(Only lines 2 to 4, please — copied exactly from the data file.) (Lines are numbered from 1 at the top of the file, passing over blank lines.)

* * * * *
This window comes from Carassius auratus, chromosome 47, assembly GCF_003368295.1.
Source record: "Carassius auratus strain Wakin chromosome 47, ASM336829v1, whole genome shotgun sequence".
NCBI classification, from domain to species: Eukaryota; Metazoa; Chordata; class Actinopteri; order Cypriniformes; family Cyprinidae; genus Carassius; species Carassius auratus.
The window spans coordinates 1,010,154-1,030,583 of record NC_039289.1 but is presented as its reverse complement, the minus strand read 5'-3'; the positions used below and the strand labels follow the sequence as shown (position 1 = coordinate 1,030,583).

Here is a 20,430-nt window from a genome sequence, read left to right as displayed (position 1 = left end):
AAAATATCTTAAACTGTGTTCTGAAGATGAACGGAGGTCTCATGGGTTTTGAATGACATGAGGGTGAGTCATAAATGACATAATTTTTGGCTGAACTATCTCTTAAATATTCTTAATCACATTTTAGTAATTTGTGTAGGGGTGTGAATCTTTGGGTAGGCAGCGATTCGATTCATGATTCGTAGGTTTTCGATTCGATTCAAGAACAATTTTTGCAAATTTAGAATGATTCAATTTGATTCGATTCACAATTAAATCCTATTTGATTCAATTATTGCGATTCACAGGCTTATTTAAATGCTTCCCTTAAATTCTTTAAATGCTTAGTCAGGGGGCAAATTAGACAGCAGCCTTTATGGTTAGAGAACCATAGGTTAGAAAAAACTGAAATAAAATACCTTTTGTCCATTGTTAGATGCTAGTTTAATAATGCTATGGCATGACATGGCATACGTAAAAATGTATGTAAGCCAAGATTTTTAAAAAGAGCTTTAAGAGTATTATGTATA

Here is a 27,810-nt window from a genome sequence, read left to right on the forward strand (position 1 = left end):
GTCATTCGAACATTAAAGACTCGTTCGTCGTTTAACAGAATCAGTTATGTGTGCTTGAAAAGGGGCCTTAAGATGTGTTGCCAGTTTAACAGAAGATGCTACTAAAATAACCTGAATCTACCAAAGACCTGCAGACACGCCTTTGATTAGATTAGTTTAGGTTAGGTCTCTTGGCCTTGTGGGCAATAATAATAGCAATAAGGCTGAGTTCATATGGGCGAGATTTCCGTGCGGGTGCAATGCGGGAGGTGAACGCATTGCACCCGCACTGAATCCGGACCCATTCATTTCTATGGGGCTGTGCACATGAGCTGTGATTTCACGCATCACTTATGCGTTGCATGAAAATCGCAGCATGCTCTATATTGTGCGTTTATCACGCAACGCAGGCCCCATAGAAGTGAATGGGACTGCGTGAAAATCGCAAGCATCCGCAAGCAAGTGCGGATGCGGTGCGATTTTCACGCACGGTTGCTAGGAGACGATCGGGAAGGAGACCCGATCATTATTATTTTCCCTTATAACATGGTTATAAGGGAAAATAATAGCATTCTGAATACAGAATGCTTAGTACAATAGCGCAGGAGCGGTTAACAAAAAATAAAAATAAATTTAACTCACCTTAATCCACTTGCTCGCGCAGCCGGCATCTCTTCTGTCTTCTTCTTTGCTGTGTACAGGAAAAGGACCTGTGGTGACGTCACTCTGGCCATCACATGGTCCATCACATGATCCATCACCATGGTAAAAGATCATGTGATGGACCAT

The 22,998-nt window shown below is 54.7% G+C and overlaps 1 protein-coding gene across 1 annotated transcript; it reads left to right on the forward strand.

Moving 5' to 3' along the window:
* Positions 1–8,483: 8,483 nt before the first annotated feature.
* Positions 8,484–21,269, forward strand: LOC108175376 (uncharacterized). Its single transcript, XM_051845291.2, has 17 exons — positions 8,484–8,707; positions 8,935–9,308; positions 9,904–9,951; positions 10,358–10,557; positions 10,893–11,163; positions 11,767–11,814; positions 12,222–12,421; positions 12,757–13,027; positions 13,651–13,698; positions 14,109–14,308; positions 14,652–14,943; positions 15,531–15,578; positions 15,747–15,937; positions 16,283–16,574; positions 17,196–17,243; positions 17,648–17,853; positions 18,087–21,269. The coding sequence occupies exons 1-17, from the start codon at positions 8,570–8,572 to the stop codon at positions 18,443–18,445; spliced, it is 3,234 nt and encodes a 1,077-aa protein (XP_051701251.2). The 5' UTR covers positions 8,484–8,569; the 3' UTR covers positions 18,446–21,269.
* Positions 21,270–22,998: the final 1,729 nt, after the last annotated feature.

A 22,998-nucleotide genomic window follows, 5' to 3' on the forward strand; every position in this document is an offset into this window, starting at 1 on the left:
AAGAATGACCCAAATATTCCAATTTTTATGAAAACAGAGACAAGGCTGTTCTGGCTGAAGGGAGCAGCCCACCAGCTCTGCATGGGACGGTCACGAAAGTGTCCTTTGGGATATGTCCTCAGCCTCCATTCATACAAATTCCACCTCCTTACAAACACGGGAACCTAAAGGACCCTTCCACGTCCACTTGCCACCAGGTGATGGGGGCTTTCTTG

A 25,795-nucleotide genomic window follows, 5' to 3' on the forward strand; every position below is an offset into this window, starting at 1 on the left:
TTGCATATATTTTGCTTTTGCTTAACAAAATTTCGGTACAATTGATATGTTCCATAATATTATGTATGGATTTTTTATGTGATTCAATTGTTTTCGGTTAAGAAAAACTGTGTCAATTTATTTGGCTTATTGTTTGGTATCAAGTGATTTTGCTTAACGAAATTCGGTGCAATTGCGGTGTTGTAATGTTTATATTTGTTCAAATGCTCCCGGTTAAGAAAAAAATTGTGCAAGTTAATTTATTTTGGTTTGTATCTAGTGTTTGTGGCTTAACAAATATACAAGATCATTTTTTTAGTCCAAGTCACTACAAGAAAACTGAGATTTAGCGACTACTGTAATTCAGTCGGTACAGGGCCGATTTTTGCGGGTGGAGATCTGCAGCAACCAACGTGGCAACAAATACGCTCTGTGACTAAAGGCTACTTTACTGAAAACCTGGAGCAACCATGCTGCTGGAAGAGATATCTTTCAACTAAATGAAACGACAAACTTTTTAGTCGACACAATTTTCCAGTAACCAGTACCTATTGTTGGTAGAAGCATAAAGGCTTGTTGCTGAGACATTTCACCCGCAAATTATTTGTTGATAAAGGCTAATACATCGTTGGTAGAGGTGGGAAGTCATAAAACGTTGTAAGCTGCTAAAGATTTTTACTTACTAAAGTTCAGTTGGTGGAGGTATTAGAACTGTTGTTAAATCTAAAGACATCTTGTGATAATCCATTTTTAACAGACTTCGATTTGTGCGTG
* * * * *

Source record: "Carassius auratus strain Wakin chromosome 47, ASM336829v1, whole genome shotgun sequence".
NCBI classification, from domain to species: Eukaryota; Metazoa; Chordata; class Actinopteri; order Cypriniformes; family Cyprinidae; genus Carassius; species Carassius auratus.
The window spans coordinates 1,010,154-1,030,583 of record NC_039289.1 but is presented as its reverse complement, the minus strand read 5'-3'; the positions used below and the strand labels follow the sequence as shown (position 1 = coordinate 1,030,583).